Judges stress "sanctity" of constitution as tension mounts over rule of law

AT 814 pages, this critically important constitutional court decision was never going to be easy to digest. Five judges, headed by the deputy chief justice, Alfonse Chigamoy Owiny-Dollo, contributed to its length and they all had a lot to say.

AT 814 pages, this critically important constitutional court decision was never going to be easy to digest. Five judges, headed by the deputy chief justice, Alfonse Chigamoy Owiny-Dollo, contributed to its length and they all had a lot to say.

Like the deputy chief justice, the other four who heard the matter, Judges Cheborion Barishaki, Elizabeth Musoke, Kenneth Kakuru and Remmy Kasule, were concerned to explain precisely where they stood on each of the many, difficult matters before them. This is understandable. The petitions had proved more than usually divisive in parliament and in the larger community. While some MPs backed the idea of a seven year term rather than the constitutionally-mandated five years, others rejected it strongly. While some supported scrapping presidential age restrictions to allow the president, Yoweri Museveni, to continue in office despite his age, others argued this was contrary to essential elements of the constitution. Arguments over these issues and how they were handled led to violent confrontations in parliament and the involvement of security forces. Violence related to the proposed constitutional changed was not limited to the parliamentary floor however, with violence in the streets, and students and others arrested.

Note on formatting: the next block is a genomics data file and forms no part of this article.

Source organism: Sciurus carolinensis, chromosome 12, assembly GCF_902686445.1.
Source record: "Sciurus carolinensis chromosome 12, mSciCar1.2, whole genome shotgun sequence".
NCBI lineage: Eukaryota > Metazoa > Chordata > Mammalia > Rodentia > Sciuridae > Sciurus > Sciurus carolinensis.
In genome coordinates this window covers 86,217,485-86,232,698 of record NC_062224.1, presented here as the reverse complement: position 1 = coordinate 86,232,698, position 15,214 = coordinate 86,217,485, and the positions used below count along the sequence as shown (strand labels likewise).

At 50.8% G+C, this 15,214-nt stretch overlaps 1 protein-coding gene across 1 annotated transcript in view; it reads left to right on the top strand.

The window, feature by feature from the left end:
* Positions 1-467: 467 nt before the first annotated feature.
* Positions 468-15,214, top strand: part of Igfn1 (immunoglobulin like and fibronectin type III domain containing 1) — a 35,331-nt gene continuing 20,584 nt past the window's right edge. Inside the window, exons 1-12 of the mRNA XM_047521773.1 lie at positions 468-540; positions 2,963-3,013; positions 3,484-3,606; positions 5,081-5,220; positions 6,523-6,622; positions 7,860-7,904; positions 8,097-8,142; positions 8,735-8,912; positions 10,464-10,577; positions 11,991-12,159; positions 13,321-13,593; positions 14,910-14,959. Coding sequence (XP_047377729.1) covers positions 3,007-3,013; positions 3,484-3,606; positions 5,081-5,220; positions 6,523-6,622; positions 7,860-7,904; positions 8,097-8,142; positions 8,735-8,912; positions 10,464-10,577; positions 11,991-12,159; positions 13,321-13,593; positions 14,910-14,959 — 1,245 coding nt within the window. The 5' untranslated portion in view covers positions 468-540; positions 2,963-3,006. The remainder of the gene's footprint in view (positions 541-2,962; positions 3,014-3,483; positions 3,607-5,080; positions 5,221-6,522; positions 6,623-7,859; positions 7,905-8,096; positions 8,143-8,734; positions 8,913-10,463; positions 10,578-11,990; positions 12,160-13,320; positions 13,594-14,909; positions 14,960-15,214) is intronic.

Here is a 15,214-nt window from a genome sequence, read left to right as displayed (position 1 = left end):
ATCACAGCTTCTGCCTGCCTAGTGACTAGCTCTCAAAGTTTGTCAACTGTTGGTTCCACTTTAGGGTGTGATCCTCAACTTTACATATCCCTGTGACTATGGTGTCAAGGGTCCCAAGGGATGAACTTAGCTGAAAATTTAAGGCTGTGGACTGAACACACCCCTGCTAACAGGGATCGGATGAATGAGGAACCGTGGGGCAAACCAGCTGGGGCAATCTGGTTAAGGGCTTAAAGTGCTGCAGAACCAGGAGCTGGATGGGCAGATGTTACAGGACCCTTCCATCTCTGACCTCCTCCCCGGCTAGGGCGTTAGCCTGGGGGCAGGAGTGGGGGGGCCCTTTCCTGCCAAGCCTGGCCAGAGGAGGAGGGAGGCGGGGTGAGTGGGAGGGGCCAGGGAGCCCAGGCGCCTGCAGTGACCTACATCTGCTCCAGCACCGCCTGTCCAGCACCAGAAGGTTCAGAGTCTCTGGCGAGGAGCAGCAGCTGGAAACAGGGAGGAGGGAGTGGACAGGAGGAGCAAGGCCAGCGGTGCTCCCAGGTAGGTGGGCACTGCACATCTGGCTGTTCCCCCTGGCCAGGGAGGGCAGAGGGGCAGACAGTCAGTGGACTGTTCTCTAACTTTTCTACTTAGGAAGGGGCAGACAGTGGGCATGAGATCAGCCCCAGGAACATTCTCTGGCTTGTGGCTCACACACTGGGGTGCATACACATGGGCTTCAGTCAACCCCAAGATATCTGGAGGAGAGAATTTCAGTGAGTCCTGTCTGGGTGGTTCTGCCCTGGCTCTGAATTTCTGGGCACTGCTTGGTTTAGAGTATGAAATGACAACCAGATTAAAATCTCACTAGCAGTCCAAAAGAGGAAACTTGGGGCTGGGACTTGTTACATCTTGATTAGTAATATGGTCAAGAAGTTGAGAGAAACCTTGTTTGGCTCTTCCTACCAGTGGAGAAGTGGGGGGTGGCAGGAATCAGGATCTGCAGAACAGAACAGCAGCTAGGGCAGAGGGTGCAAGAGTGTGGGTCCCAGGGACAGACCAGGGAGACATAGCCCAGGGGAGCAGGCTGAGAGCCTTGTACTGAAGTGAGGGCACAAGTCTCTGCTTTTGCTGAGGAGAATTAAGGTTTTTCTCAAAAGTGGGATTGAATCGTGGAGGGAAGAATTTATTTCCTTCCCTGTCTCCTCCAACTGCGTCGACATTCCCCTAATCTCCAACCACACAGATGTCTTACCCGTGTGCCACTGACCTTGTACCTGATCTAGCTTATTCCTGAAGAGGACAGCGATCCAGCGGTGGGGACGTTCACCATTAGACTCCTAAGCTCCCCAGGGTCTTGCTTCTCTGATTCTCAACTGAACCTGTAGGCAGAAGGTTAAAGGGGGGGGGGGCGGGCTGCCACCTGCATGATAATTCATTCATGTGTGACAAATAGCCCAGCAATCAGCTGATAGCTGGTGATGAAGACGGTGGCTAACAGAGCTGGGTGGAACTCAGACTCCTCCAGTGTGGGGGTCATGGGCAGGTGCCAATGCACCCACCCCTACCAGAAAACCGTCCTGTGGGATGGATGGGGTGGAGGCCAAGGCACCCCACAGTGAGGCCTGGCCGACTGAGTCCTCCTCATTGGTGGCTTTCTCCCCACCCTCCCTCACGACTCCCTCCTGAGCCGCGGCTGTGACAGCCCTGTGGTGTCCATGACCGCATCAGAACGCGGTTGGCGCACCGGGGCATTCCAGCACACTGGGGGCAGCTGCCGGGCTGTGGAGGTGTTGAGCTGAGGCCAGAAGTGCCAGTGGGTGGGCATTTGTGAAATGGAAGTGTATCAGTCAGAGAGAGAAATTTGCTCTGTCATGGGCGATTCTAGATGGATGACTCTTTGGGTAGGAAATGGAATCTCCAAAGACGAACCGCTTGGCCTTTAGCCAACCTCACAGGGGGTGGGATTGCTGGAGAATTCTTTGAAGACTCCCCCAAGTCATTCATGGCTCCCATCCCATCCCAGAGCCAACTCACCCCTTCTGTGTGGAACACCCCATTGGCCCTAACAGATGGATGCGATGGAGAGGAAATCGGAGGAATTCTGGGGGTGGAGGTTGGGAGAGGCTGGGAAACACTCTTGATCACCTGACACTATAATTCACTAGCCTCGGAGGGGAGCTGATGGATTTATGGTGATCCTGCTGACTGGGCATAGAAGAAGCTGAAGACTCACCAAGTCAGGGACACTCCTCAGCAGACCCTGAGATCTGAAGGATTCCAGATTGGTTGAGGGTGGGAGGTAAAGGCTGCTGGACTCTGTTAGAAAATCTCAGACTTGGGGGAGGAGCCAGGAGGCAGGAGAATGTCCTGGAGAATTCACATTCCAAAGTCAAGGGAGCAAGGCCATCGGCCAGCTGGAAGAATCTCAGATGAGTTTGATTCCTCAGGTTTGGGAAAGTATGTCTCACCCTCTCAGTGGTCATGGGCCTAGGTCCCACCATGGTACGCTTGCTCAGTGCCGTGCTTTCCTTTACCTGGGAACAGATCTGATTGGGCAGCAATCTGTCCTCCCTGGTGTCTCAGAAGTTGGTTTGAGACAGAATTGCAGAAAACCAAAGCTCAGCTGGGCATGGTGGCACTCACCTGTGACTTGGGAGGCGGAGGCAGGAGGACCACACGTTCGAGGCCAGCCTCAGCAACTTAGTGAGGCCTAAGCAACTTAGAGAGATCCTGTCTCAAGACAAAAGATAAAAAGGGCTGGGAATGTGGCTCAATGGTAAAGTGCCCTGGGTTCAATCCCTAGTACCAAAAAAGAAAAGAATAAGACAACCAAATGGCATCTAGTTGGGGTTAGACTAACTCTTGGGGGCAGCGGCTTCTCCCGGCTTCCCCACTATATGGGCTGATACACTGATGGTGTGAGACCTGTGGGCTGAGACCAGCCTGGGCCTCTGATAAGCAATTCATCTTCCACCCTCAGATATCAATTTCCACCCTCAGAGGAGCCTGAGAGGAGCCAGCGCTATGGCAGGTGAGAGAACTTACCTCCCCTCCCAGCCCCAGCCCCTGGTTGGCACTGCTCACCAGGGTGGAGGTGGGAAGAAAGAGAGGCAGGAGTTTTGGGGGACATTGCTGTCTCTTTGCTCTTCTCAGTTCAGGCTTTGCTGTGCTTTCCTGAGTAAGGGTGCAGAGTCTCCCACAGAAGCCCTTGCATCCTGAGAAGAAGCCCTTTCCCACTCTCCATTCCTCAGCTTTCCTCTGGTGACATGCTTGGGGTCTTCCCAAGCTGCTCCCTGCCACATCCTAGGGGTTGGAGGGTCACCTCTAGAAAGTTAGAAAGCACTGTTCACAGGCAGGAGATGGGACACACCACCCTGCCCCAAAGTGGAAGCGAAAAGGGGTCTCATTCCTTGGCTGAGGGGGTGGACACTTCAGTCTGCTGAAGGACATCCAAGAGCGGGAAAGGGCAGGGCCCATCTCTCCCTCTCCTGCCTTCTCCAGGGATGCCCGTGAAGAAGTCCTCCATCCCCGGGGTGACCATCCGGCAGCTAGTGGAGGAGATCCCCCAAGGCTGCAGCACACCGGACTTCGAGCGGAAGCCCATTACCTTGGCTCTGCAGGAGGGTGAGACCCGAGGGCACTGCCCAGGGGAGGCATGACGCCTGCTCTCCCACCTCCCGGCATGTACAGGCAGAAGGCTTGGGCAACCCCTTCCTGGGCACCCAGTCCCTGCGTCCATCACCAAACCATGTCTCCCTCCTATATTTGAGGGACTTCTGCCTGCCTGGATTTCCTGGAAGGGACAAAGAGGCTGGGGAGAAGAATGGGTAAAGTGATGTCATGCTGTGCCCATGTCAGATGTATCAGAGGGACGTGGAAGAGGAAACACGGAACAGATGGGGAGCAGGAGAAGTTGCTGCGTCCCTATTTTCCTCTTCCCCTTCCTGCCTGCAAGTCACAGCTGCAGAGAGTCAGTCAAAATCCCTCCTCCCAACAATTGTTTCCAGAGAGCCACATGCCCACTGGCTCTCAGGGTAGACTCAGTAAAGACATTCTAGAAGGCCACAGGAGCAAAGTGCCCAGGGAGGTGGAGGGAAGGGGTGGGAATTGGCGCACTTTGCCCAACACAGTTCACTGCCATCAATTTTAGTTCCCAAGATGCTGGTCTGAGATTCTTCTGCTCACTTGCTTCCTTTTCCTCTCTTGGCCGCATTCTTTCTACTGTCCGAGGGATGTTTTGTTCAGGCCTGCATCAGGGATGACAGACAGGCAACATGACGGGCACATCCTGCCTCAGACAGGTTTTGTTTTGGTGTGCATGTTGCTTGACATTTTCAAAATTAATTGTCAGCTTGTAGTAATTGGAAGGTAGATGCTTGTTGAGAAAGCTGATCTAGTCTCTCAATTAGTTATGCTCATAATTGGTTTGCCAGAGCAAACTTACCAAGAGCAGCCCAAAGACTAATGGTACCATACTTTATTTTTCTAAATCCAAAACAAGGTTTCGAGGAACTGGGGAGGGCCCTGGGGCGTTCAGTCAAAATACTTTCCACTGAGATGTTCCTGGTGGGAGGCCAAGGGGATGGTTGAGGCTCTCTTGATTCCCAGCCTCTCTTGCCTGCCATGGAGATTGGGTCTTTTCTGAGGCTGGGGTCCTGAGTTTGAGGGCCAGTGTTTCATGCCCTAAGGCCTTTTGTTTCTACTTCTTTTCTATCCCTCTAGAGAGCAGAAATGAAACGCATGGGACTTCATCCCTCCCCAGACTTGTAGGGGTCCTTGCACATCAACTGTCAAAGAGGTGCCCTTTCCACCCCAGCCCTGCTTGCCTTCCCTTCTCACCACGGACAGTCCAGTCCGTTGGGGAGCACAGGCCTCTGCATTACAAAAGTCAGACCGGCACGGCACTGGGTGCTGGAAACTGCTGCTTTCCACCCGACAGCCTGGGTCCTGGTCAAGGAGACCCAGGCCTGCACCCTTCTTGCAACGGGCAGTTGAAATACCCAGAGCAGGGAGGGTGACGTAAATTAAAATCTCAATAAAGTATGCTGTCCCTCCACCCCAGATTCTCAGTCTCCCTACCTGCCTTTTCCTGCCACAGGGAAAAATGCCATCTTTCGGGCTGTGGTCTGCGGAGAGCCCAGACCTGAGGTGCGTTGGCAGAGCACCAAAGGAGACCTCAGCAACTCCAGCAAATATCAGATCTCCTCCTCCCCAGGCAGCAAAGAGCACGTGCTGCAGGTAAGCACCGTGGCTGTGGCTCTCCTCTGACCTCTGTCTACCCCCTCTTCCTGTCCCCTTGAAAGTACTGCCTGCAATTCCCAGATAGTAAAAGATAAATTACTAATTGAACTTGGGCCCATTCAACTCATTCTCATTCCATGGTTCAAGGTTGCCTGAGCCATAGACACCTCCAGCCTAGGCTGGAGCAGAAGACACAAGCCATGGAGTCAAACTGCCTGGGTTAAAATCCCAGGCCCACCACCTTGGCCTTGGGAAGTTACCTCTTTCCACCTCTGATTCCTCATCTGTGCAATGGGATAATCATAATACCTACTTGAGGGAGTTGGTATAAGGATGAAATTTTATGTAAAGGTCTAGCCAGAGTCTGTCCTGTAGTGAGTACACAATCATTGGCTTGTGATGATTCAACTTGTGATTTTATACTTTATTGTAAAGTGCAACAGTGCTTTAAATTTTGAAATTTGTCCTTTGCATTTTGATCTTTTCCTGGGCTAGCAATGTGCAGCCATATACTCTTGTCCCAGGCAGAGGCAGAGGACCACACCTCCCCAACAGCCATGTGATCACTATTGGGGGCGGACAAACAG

Against this background, the deputy chief justice spoke solemnly about the “sanctity” of the constitution and that it should be given “utmost deference and veneration”. It should have a proper degree of “permanence and stability”, he added.

Its adoption marked a clear break with the politics of the past, he said. But while the 1995 constitution was still in its infancy, “most unfortunately” it had already been “subjected to as many as five amendments”.

The frequency with which it had been amended was “disturbing” and a cause for “serious and genuine concern”. “The people” were concerned by this trend since they wanted a durable constitution that would ensure a just social and political order.

But while he and others among the judges were prepared to find some of the changes proposed by MPs were constitutional, their colleague, Judge Kenneth Kakuru, was having none of it. In a lengthy decision – it runs to 244 pages – he considered in great detail Uganda’s constitutional history, at each appropriate point noting how the changes now being considered contradicted what the people of the country said they wanted when they had a chance to express their views fully in the period before the current constitution was finalized.

By the end of his judgment it came as no surprise that he rejected all the proposed constitutional changes. But he went further, recommending that the attorney general propose a constitutional review commission that would consider all the proposals for amendment that were apparently waiting in the wings pending the outcome of this case.

He said that in line with Uganda’s constitutional history, this commission should seek the views of the people of Uganda on all the proposed amendments and then translate those views into proposals that parliament could consider.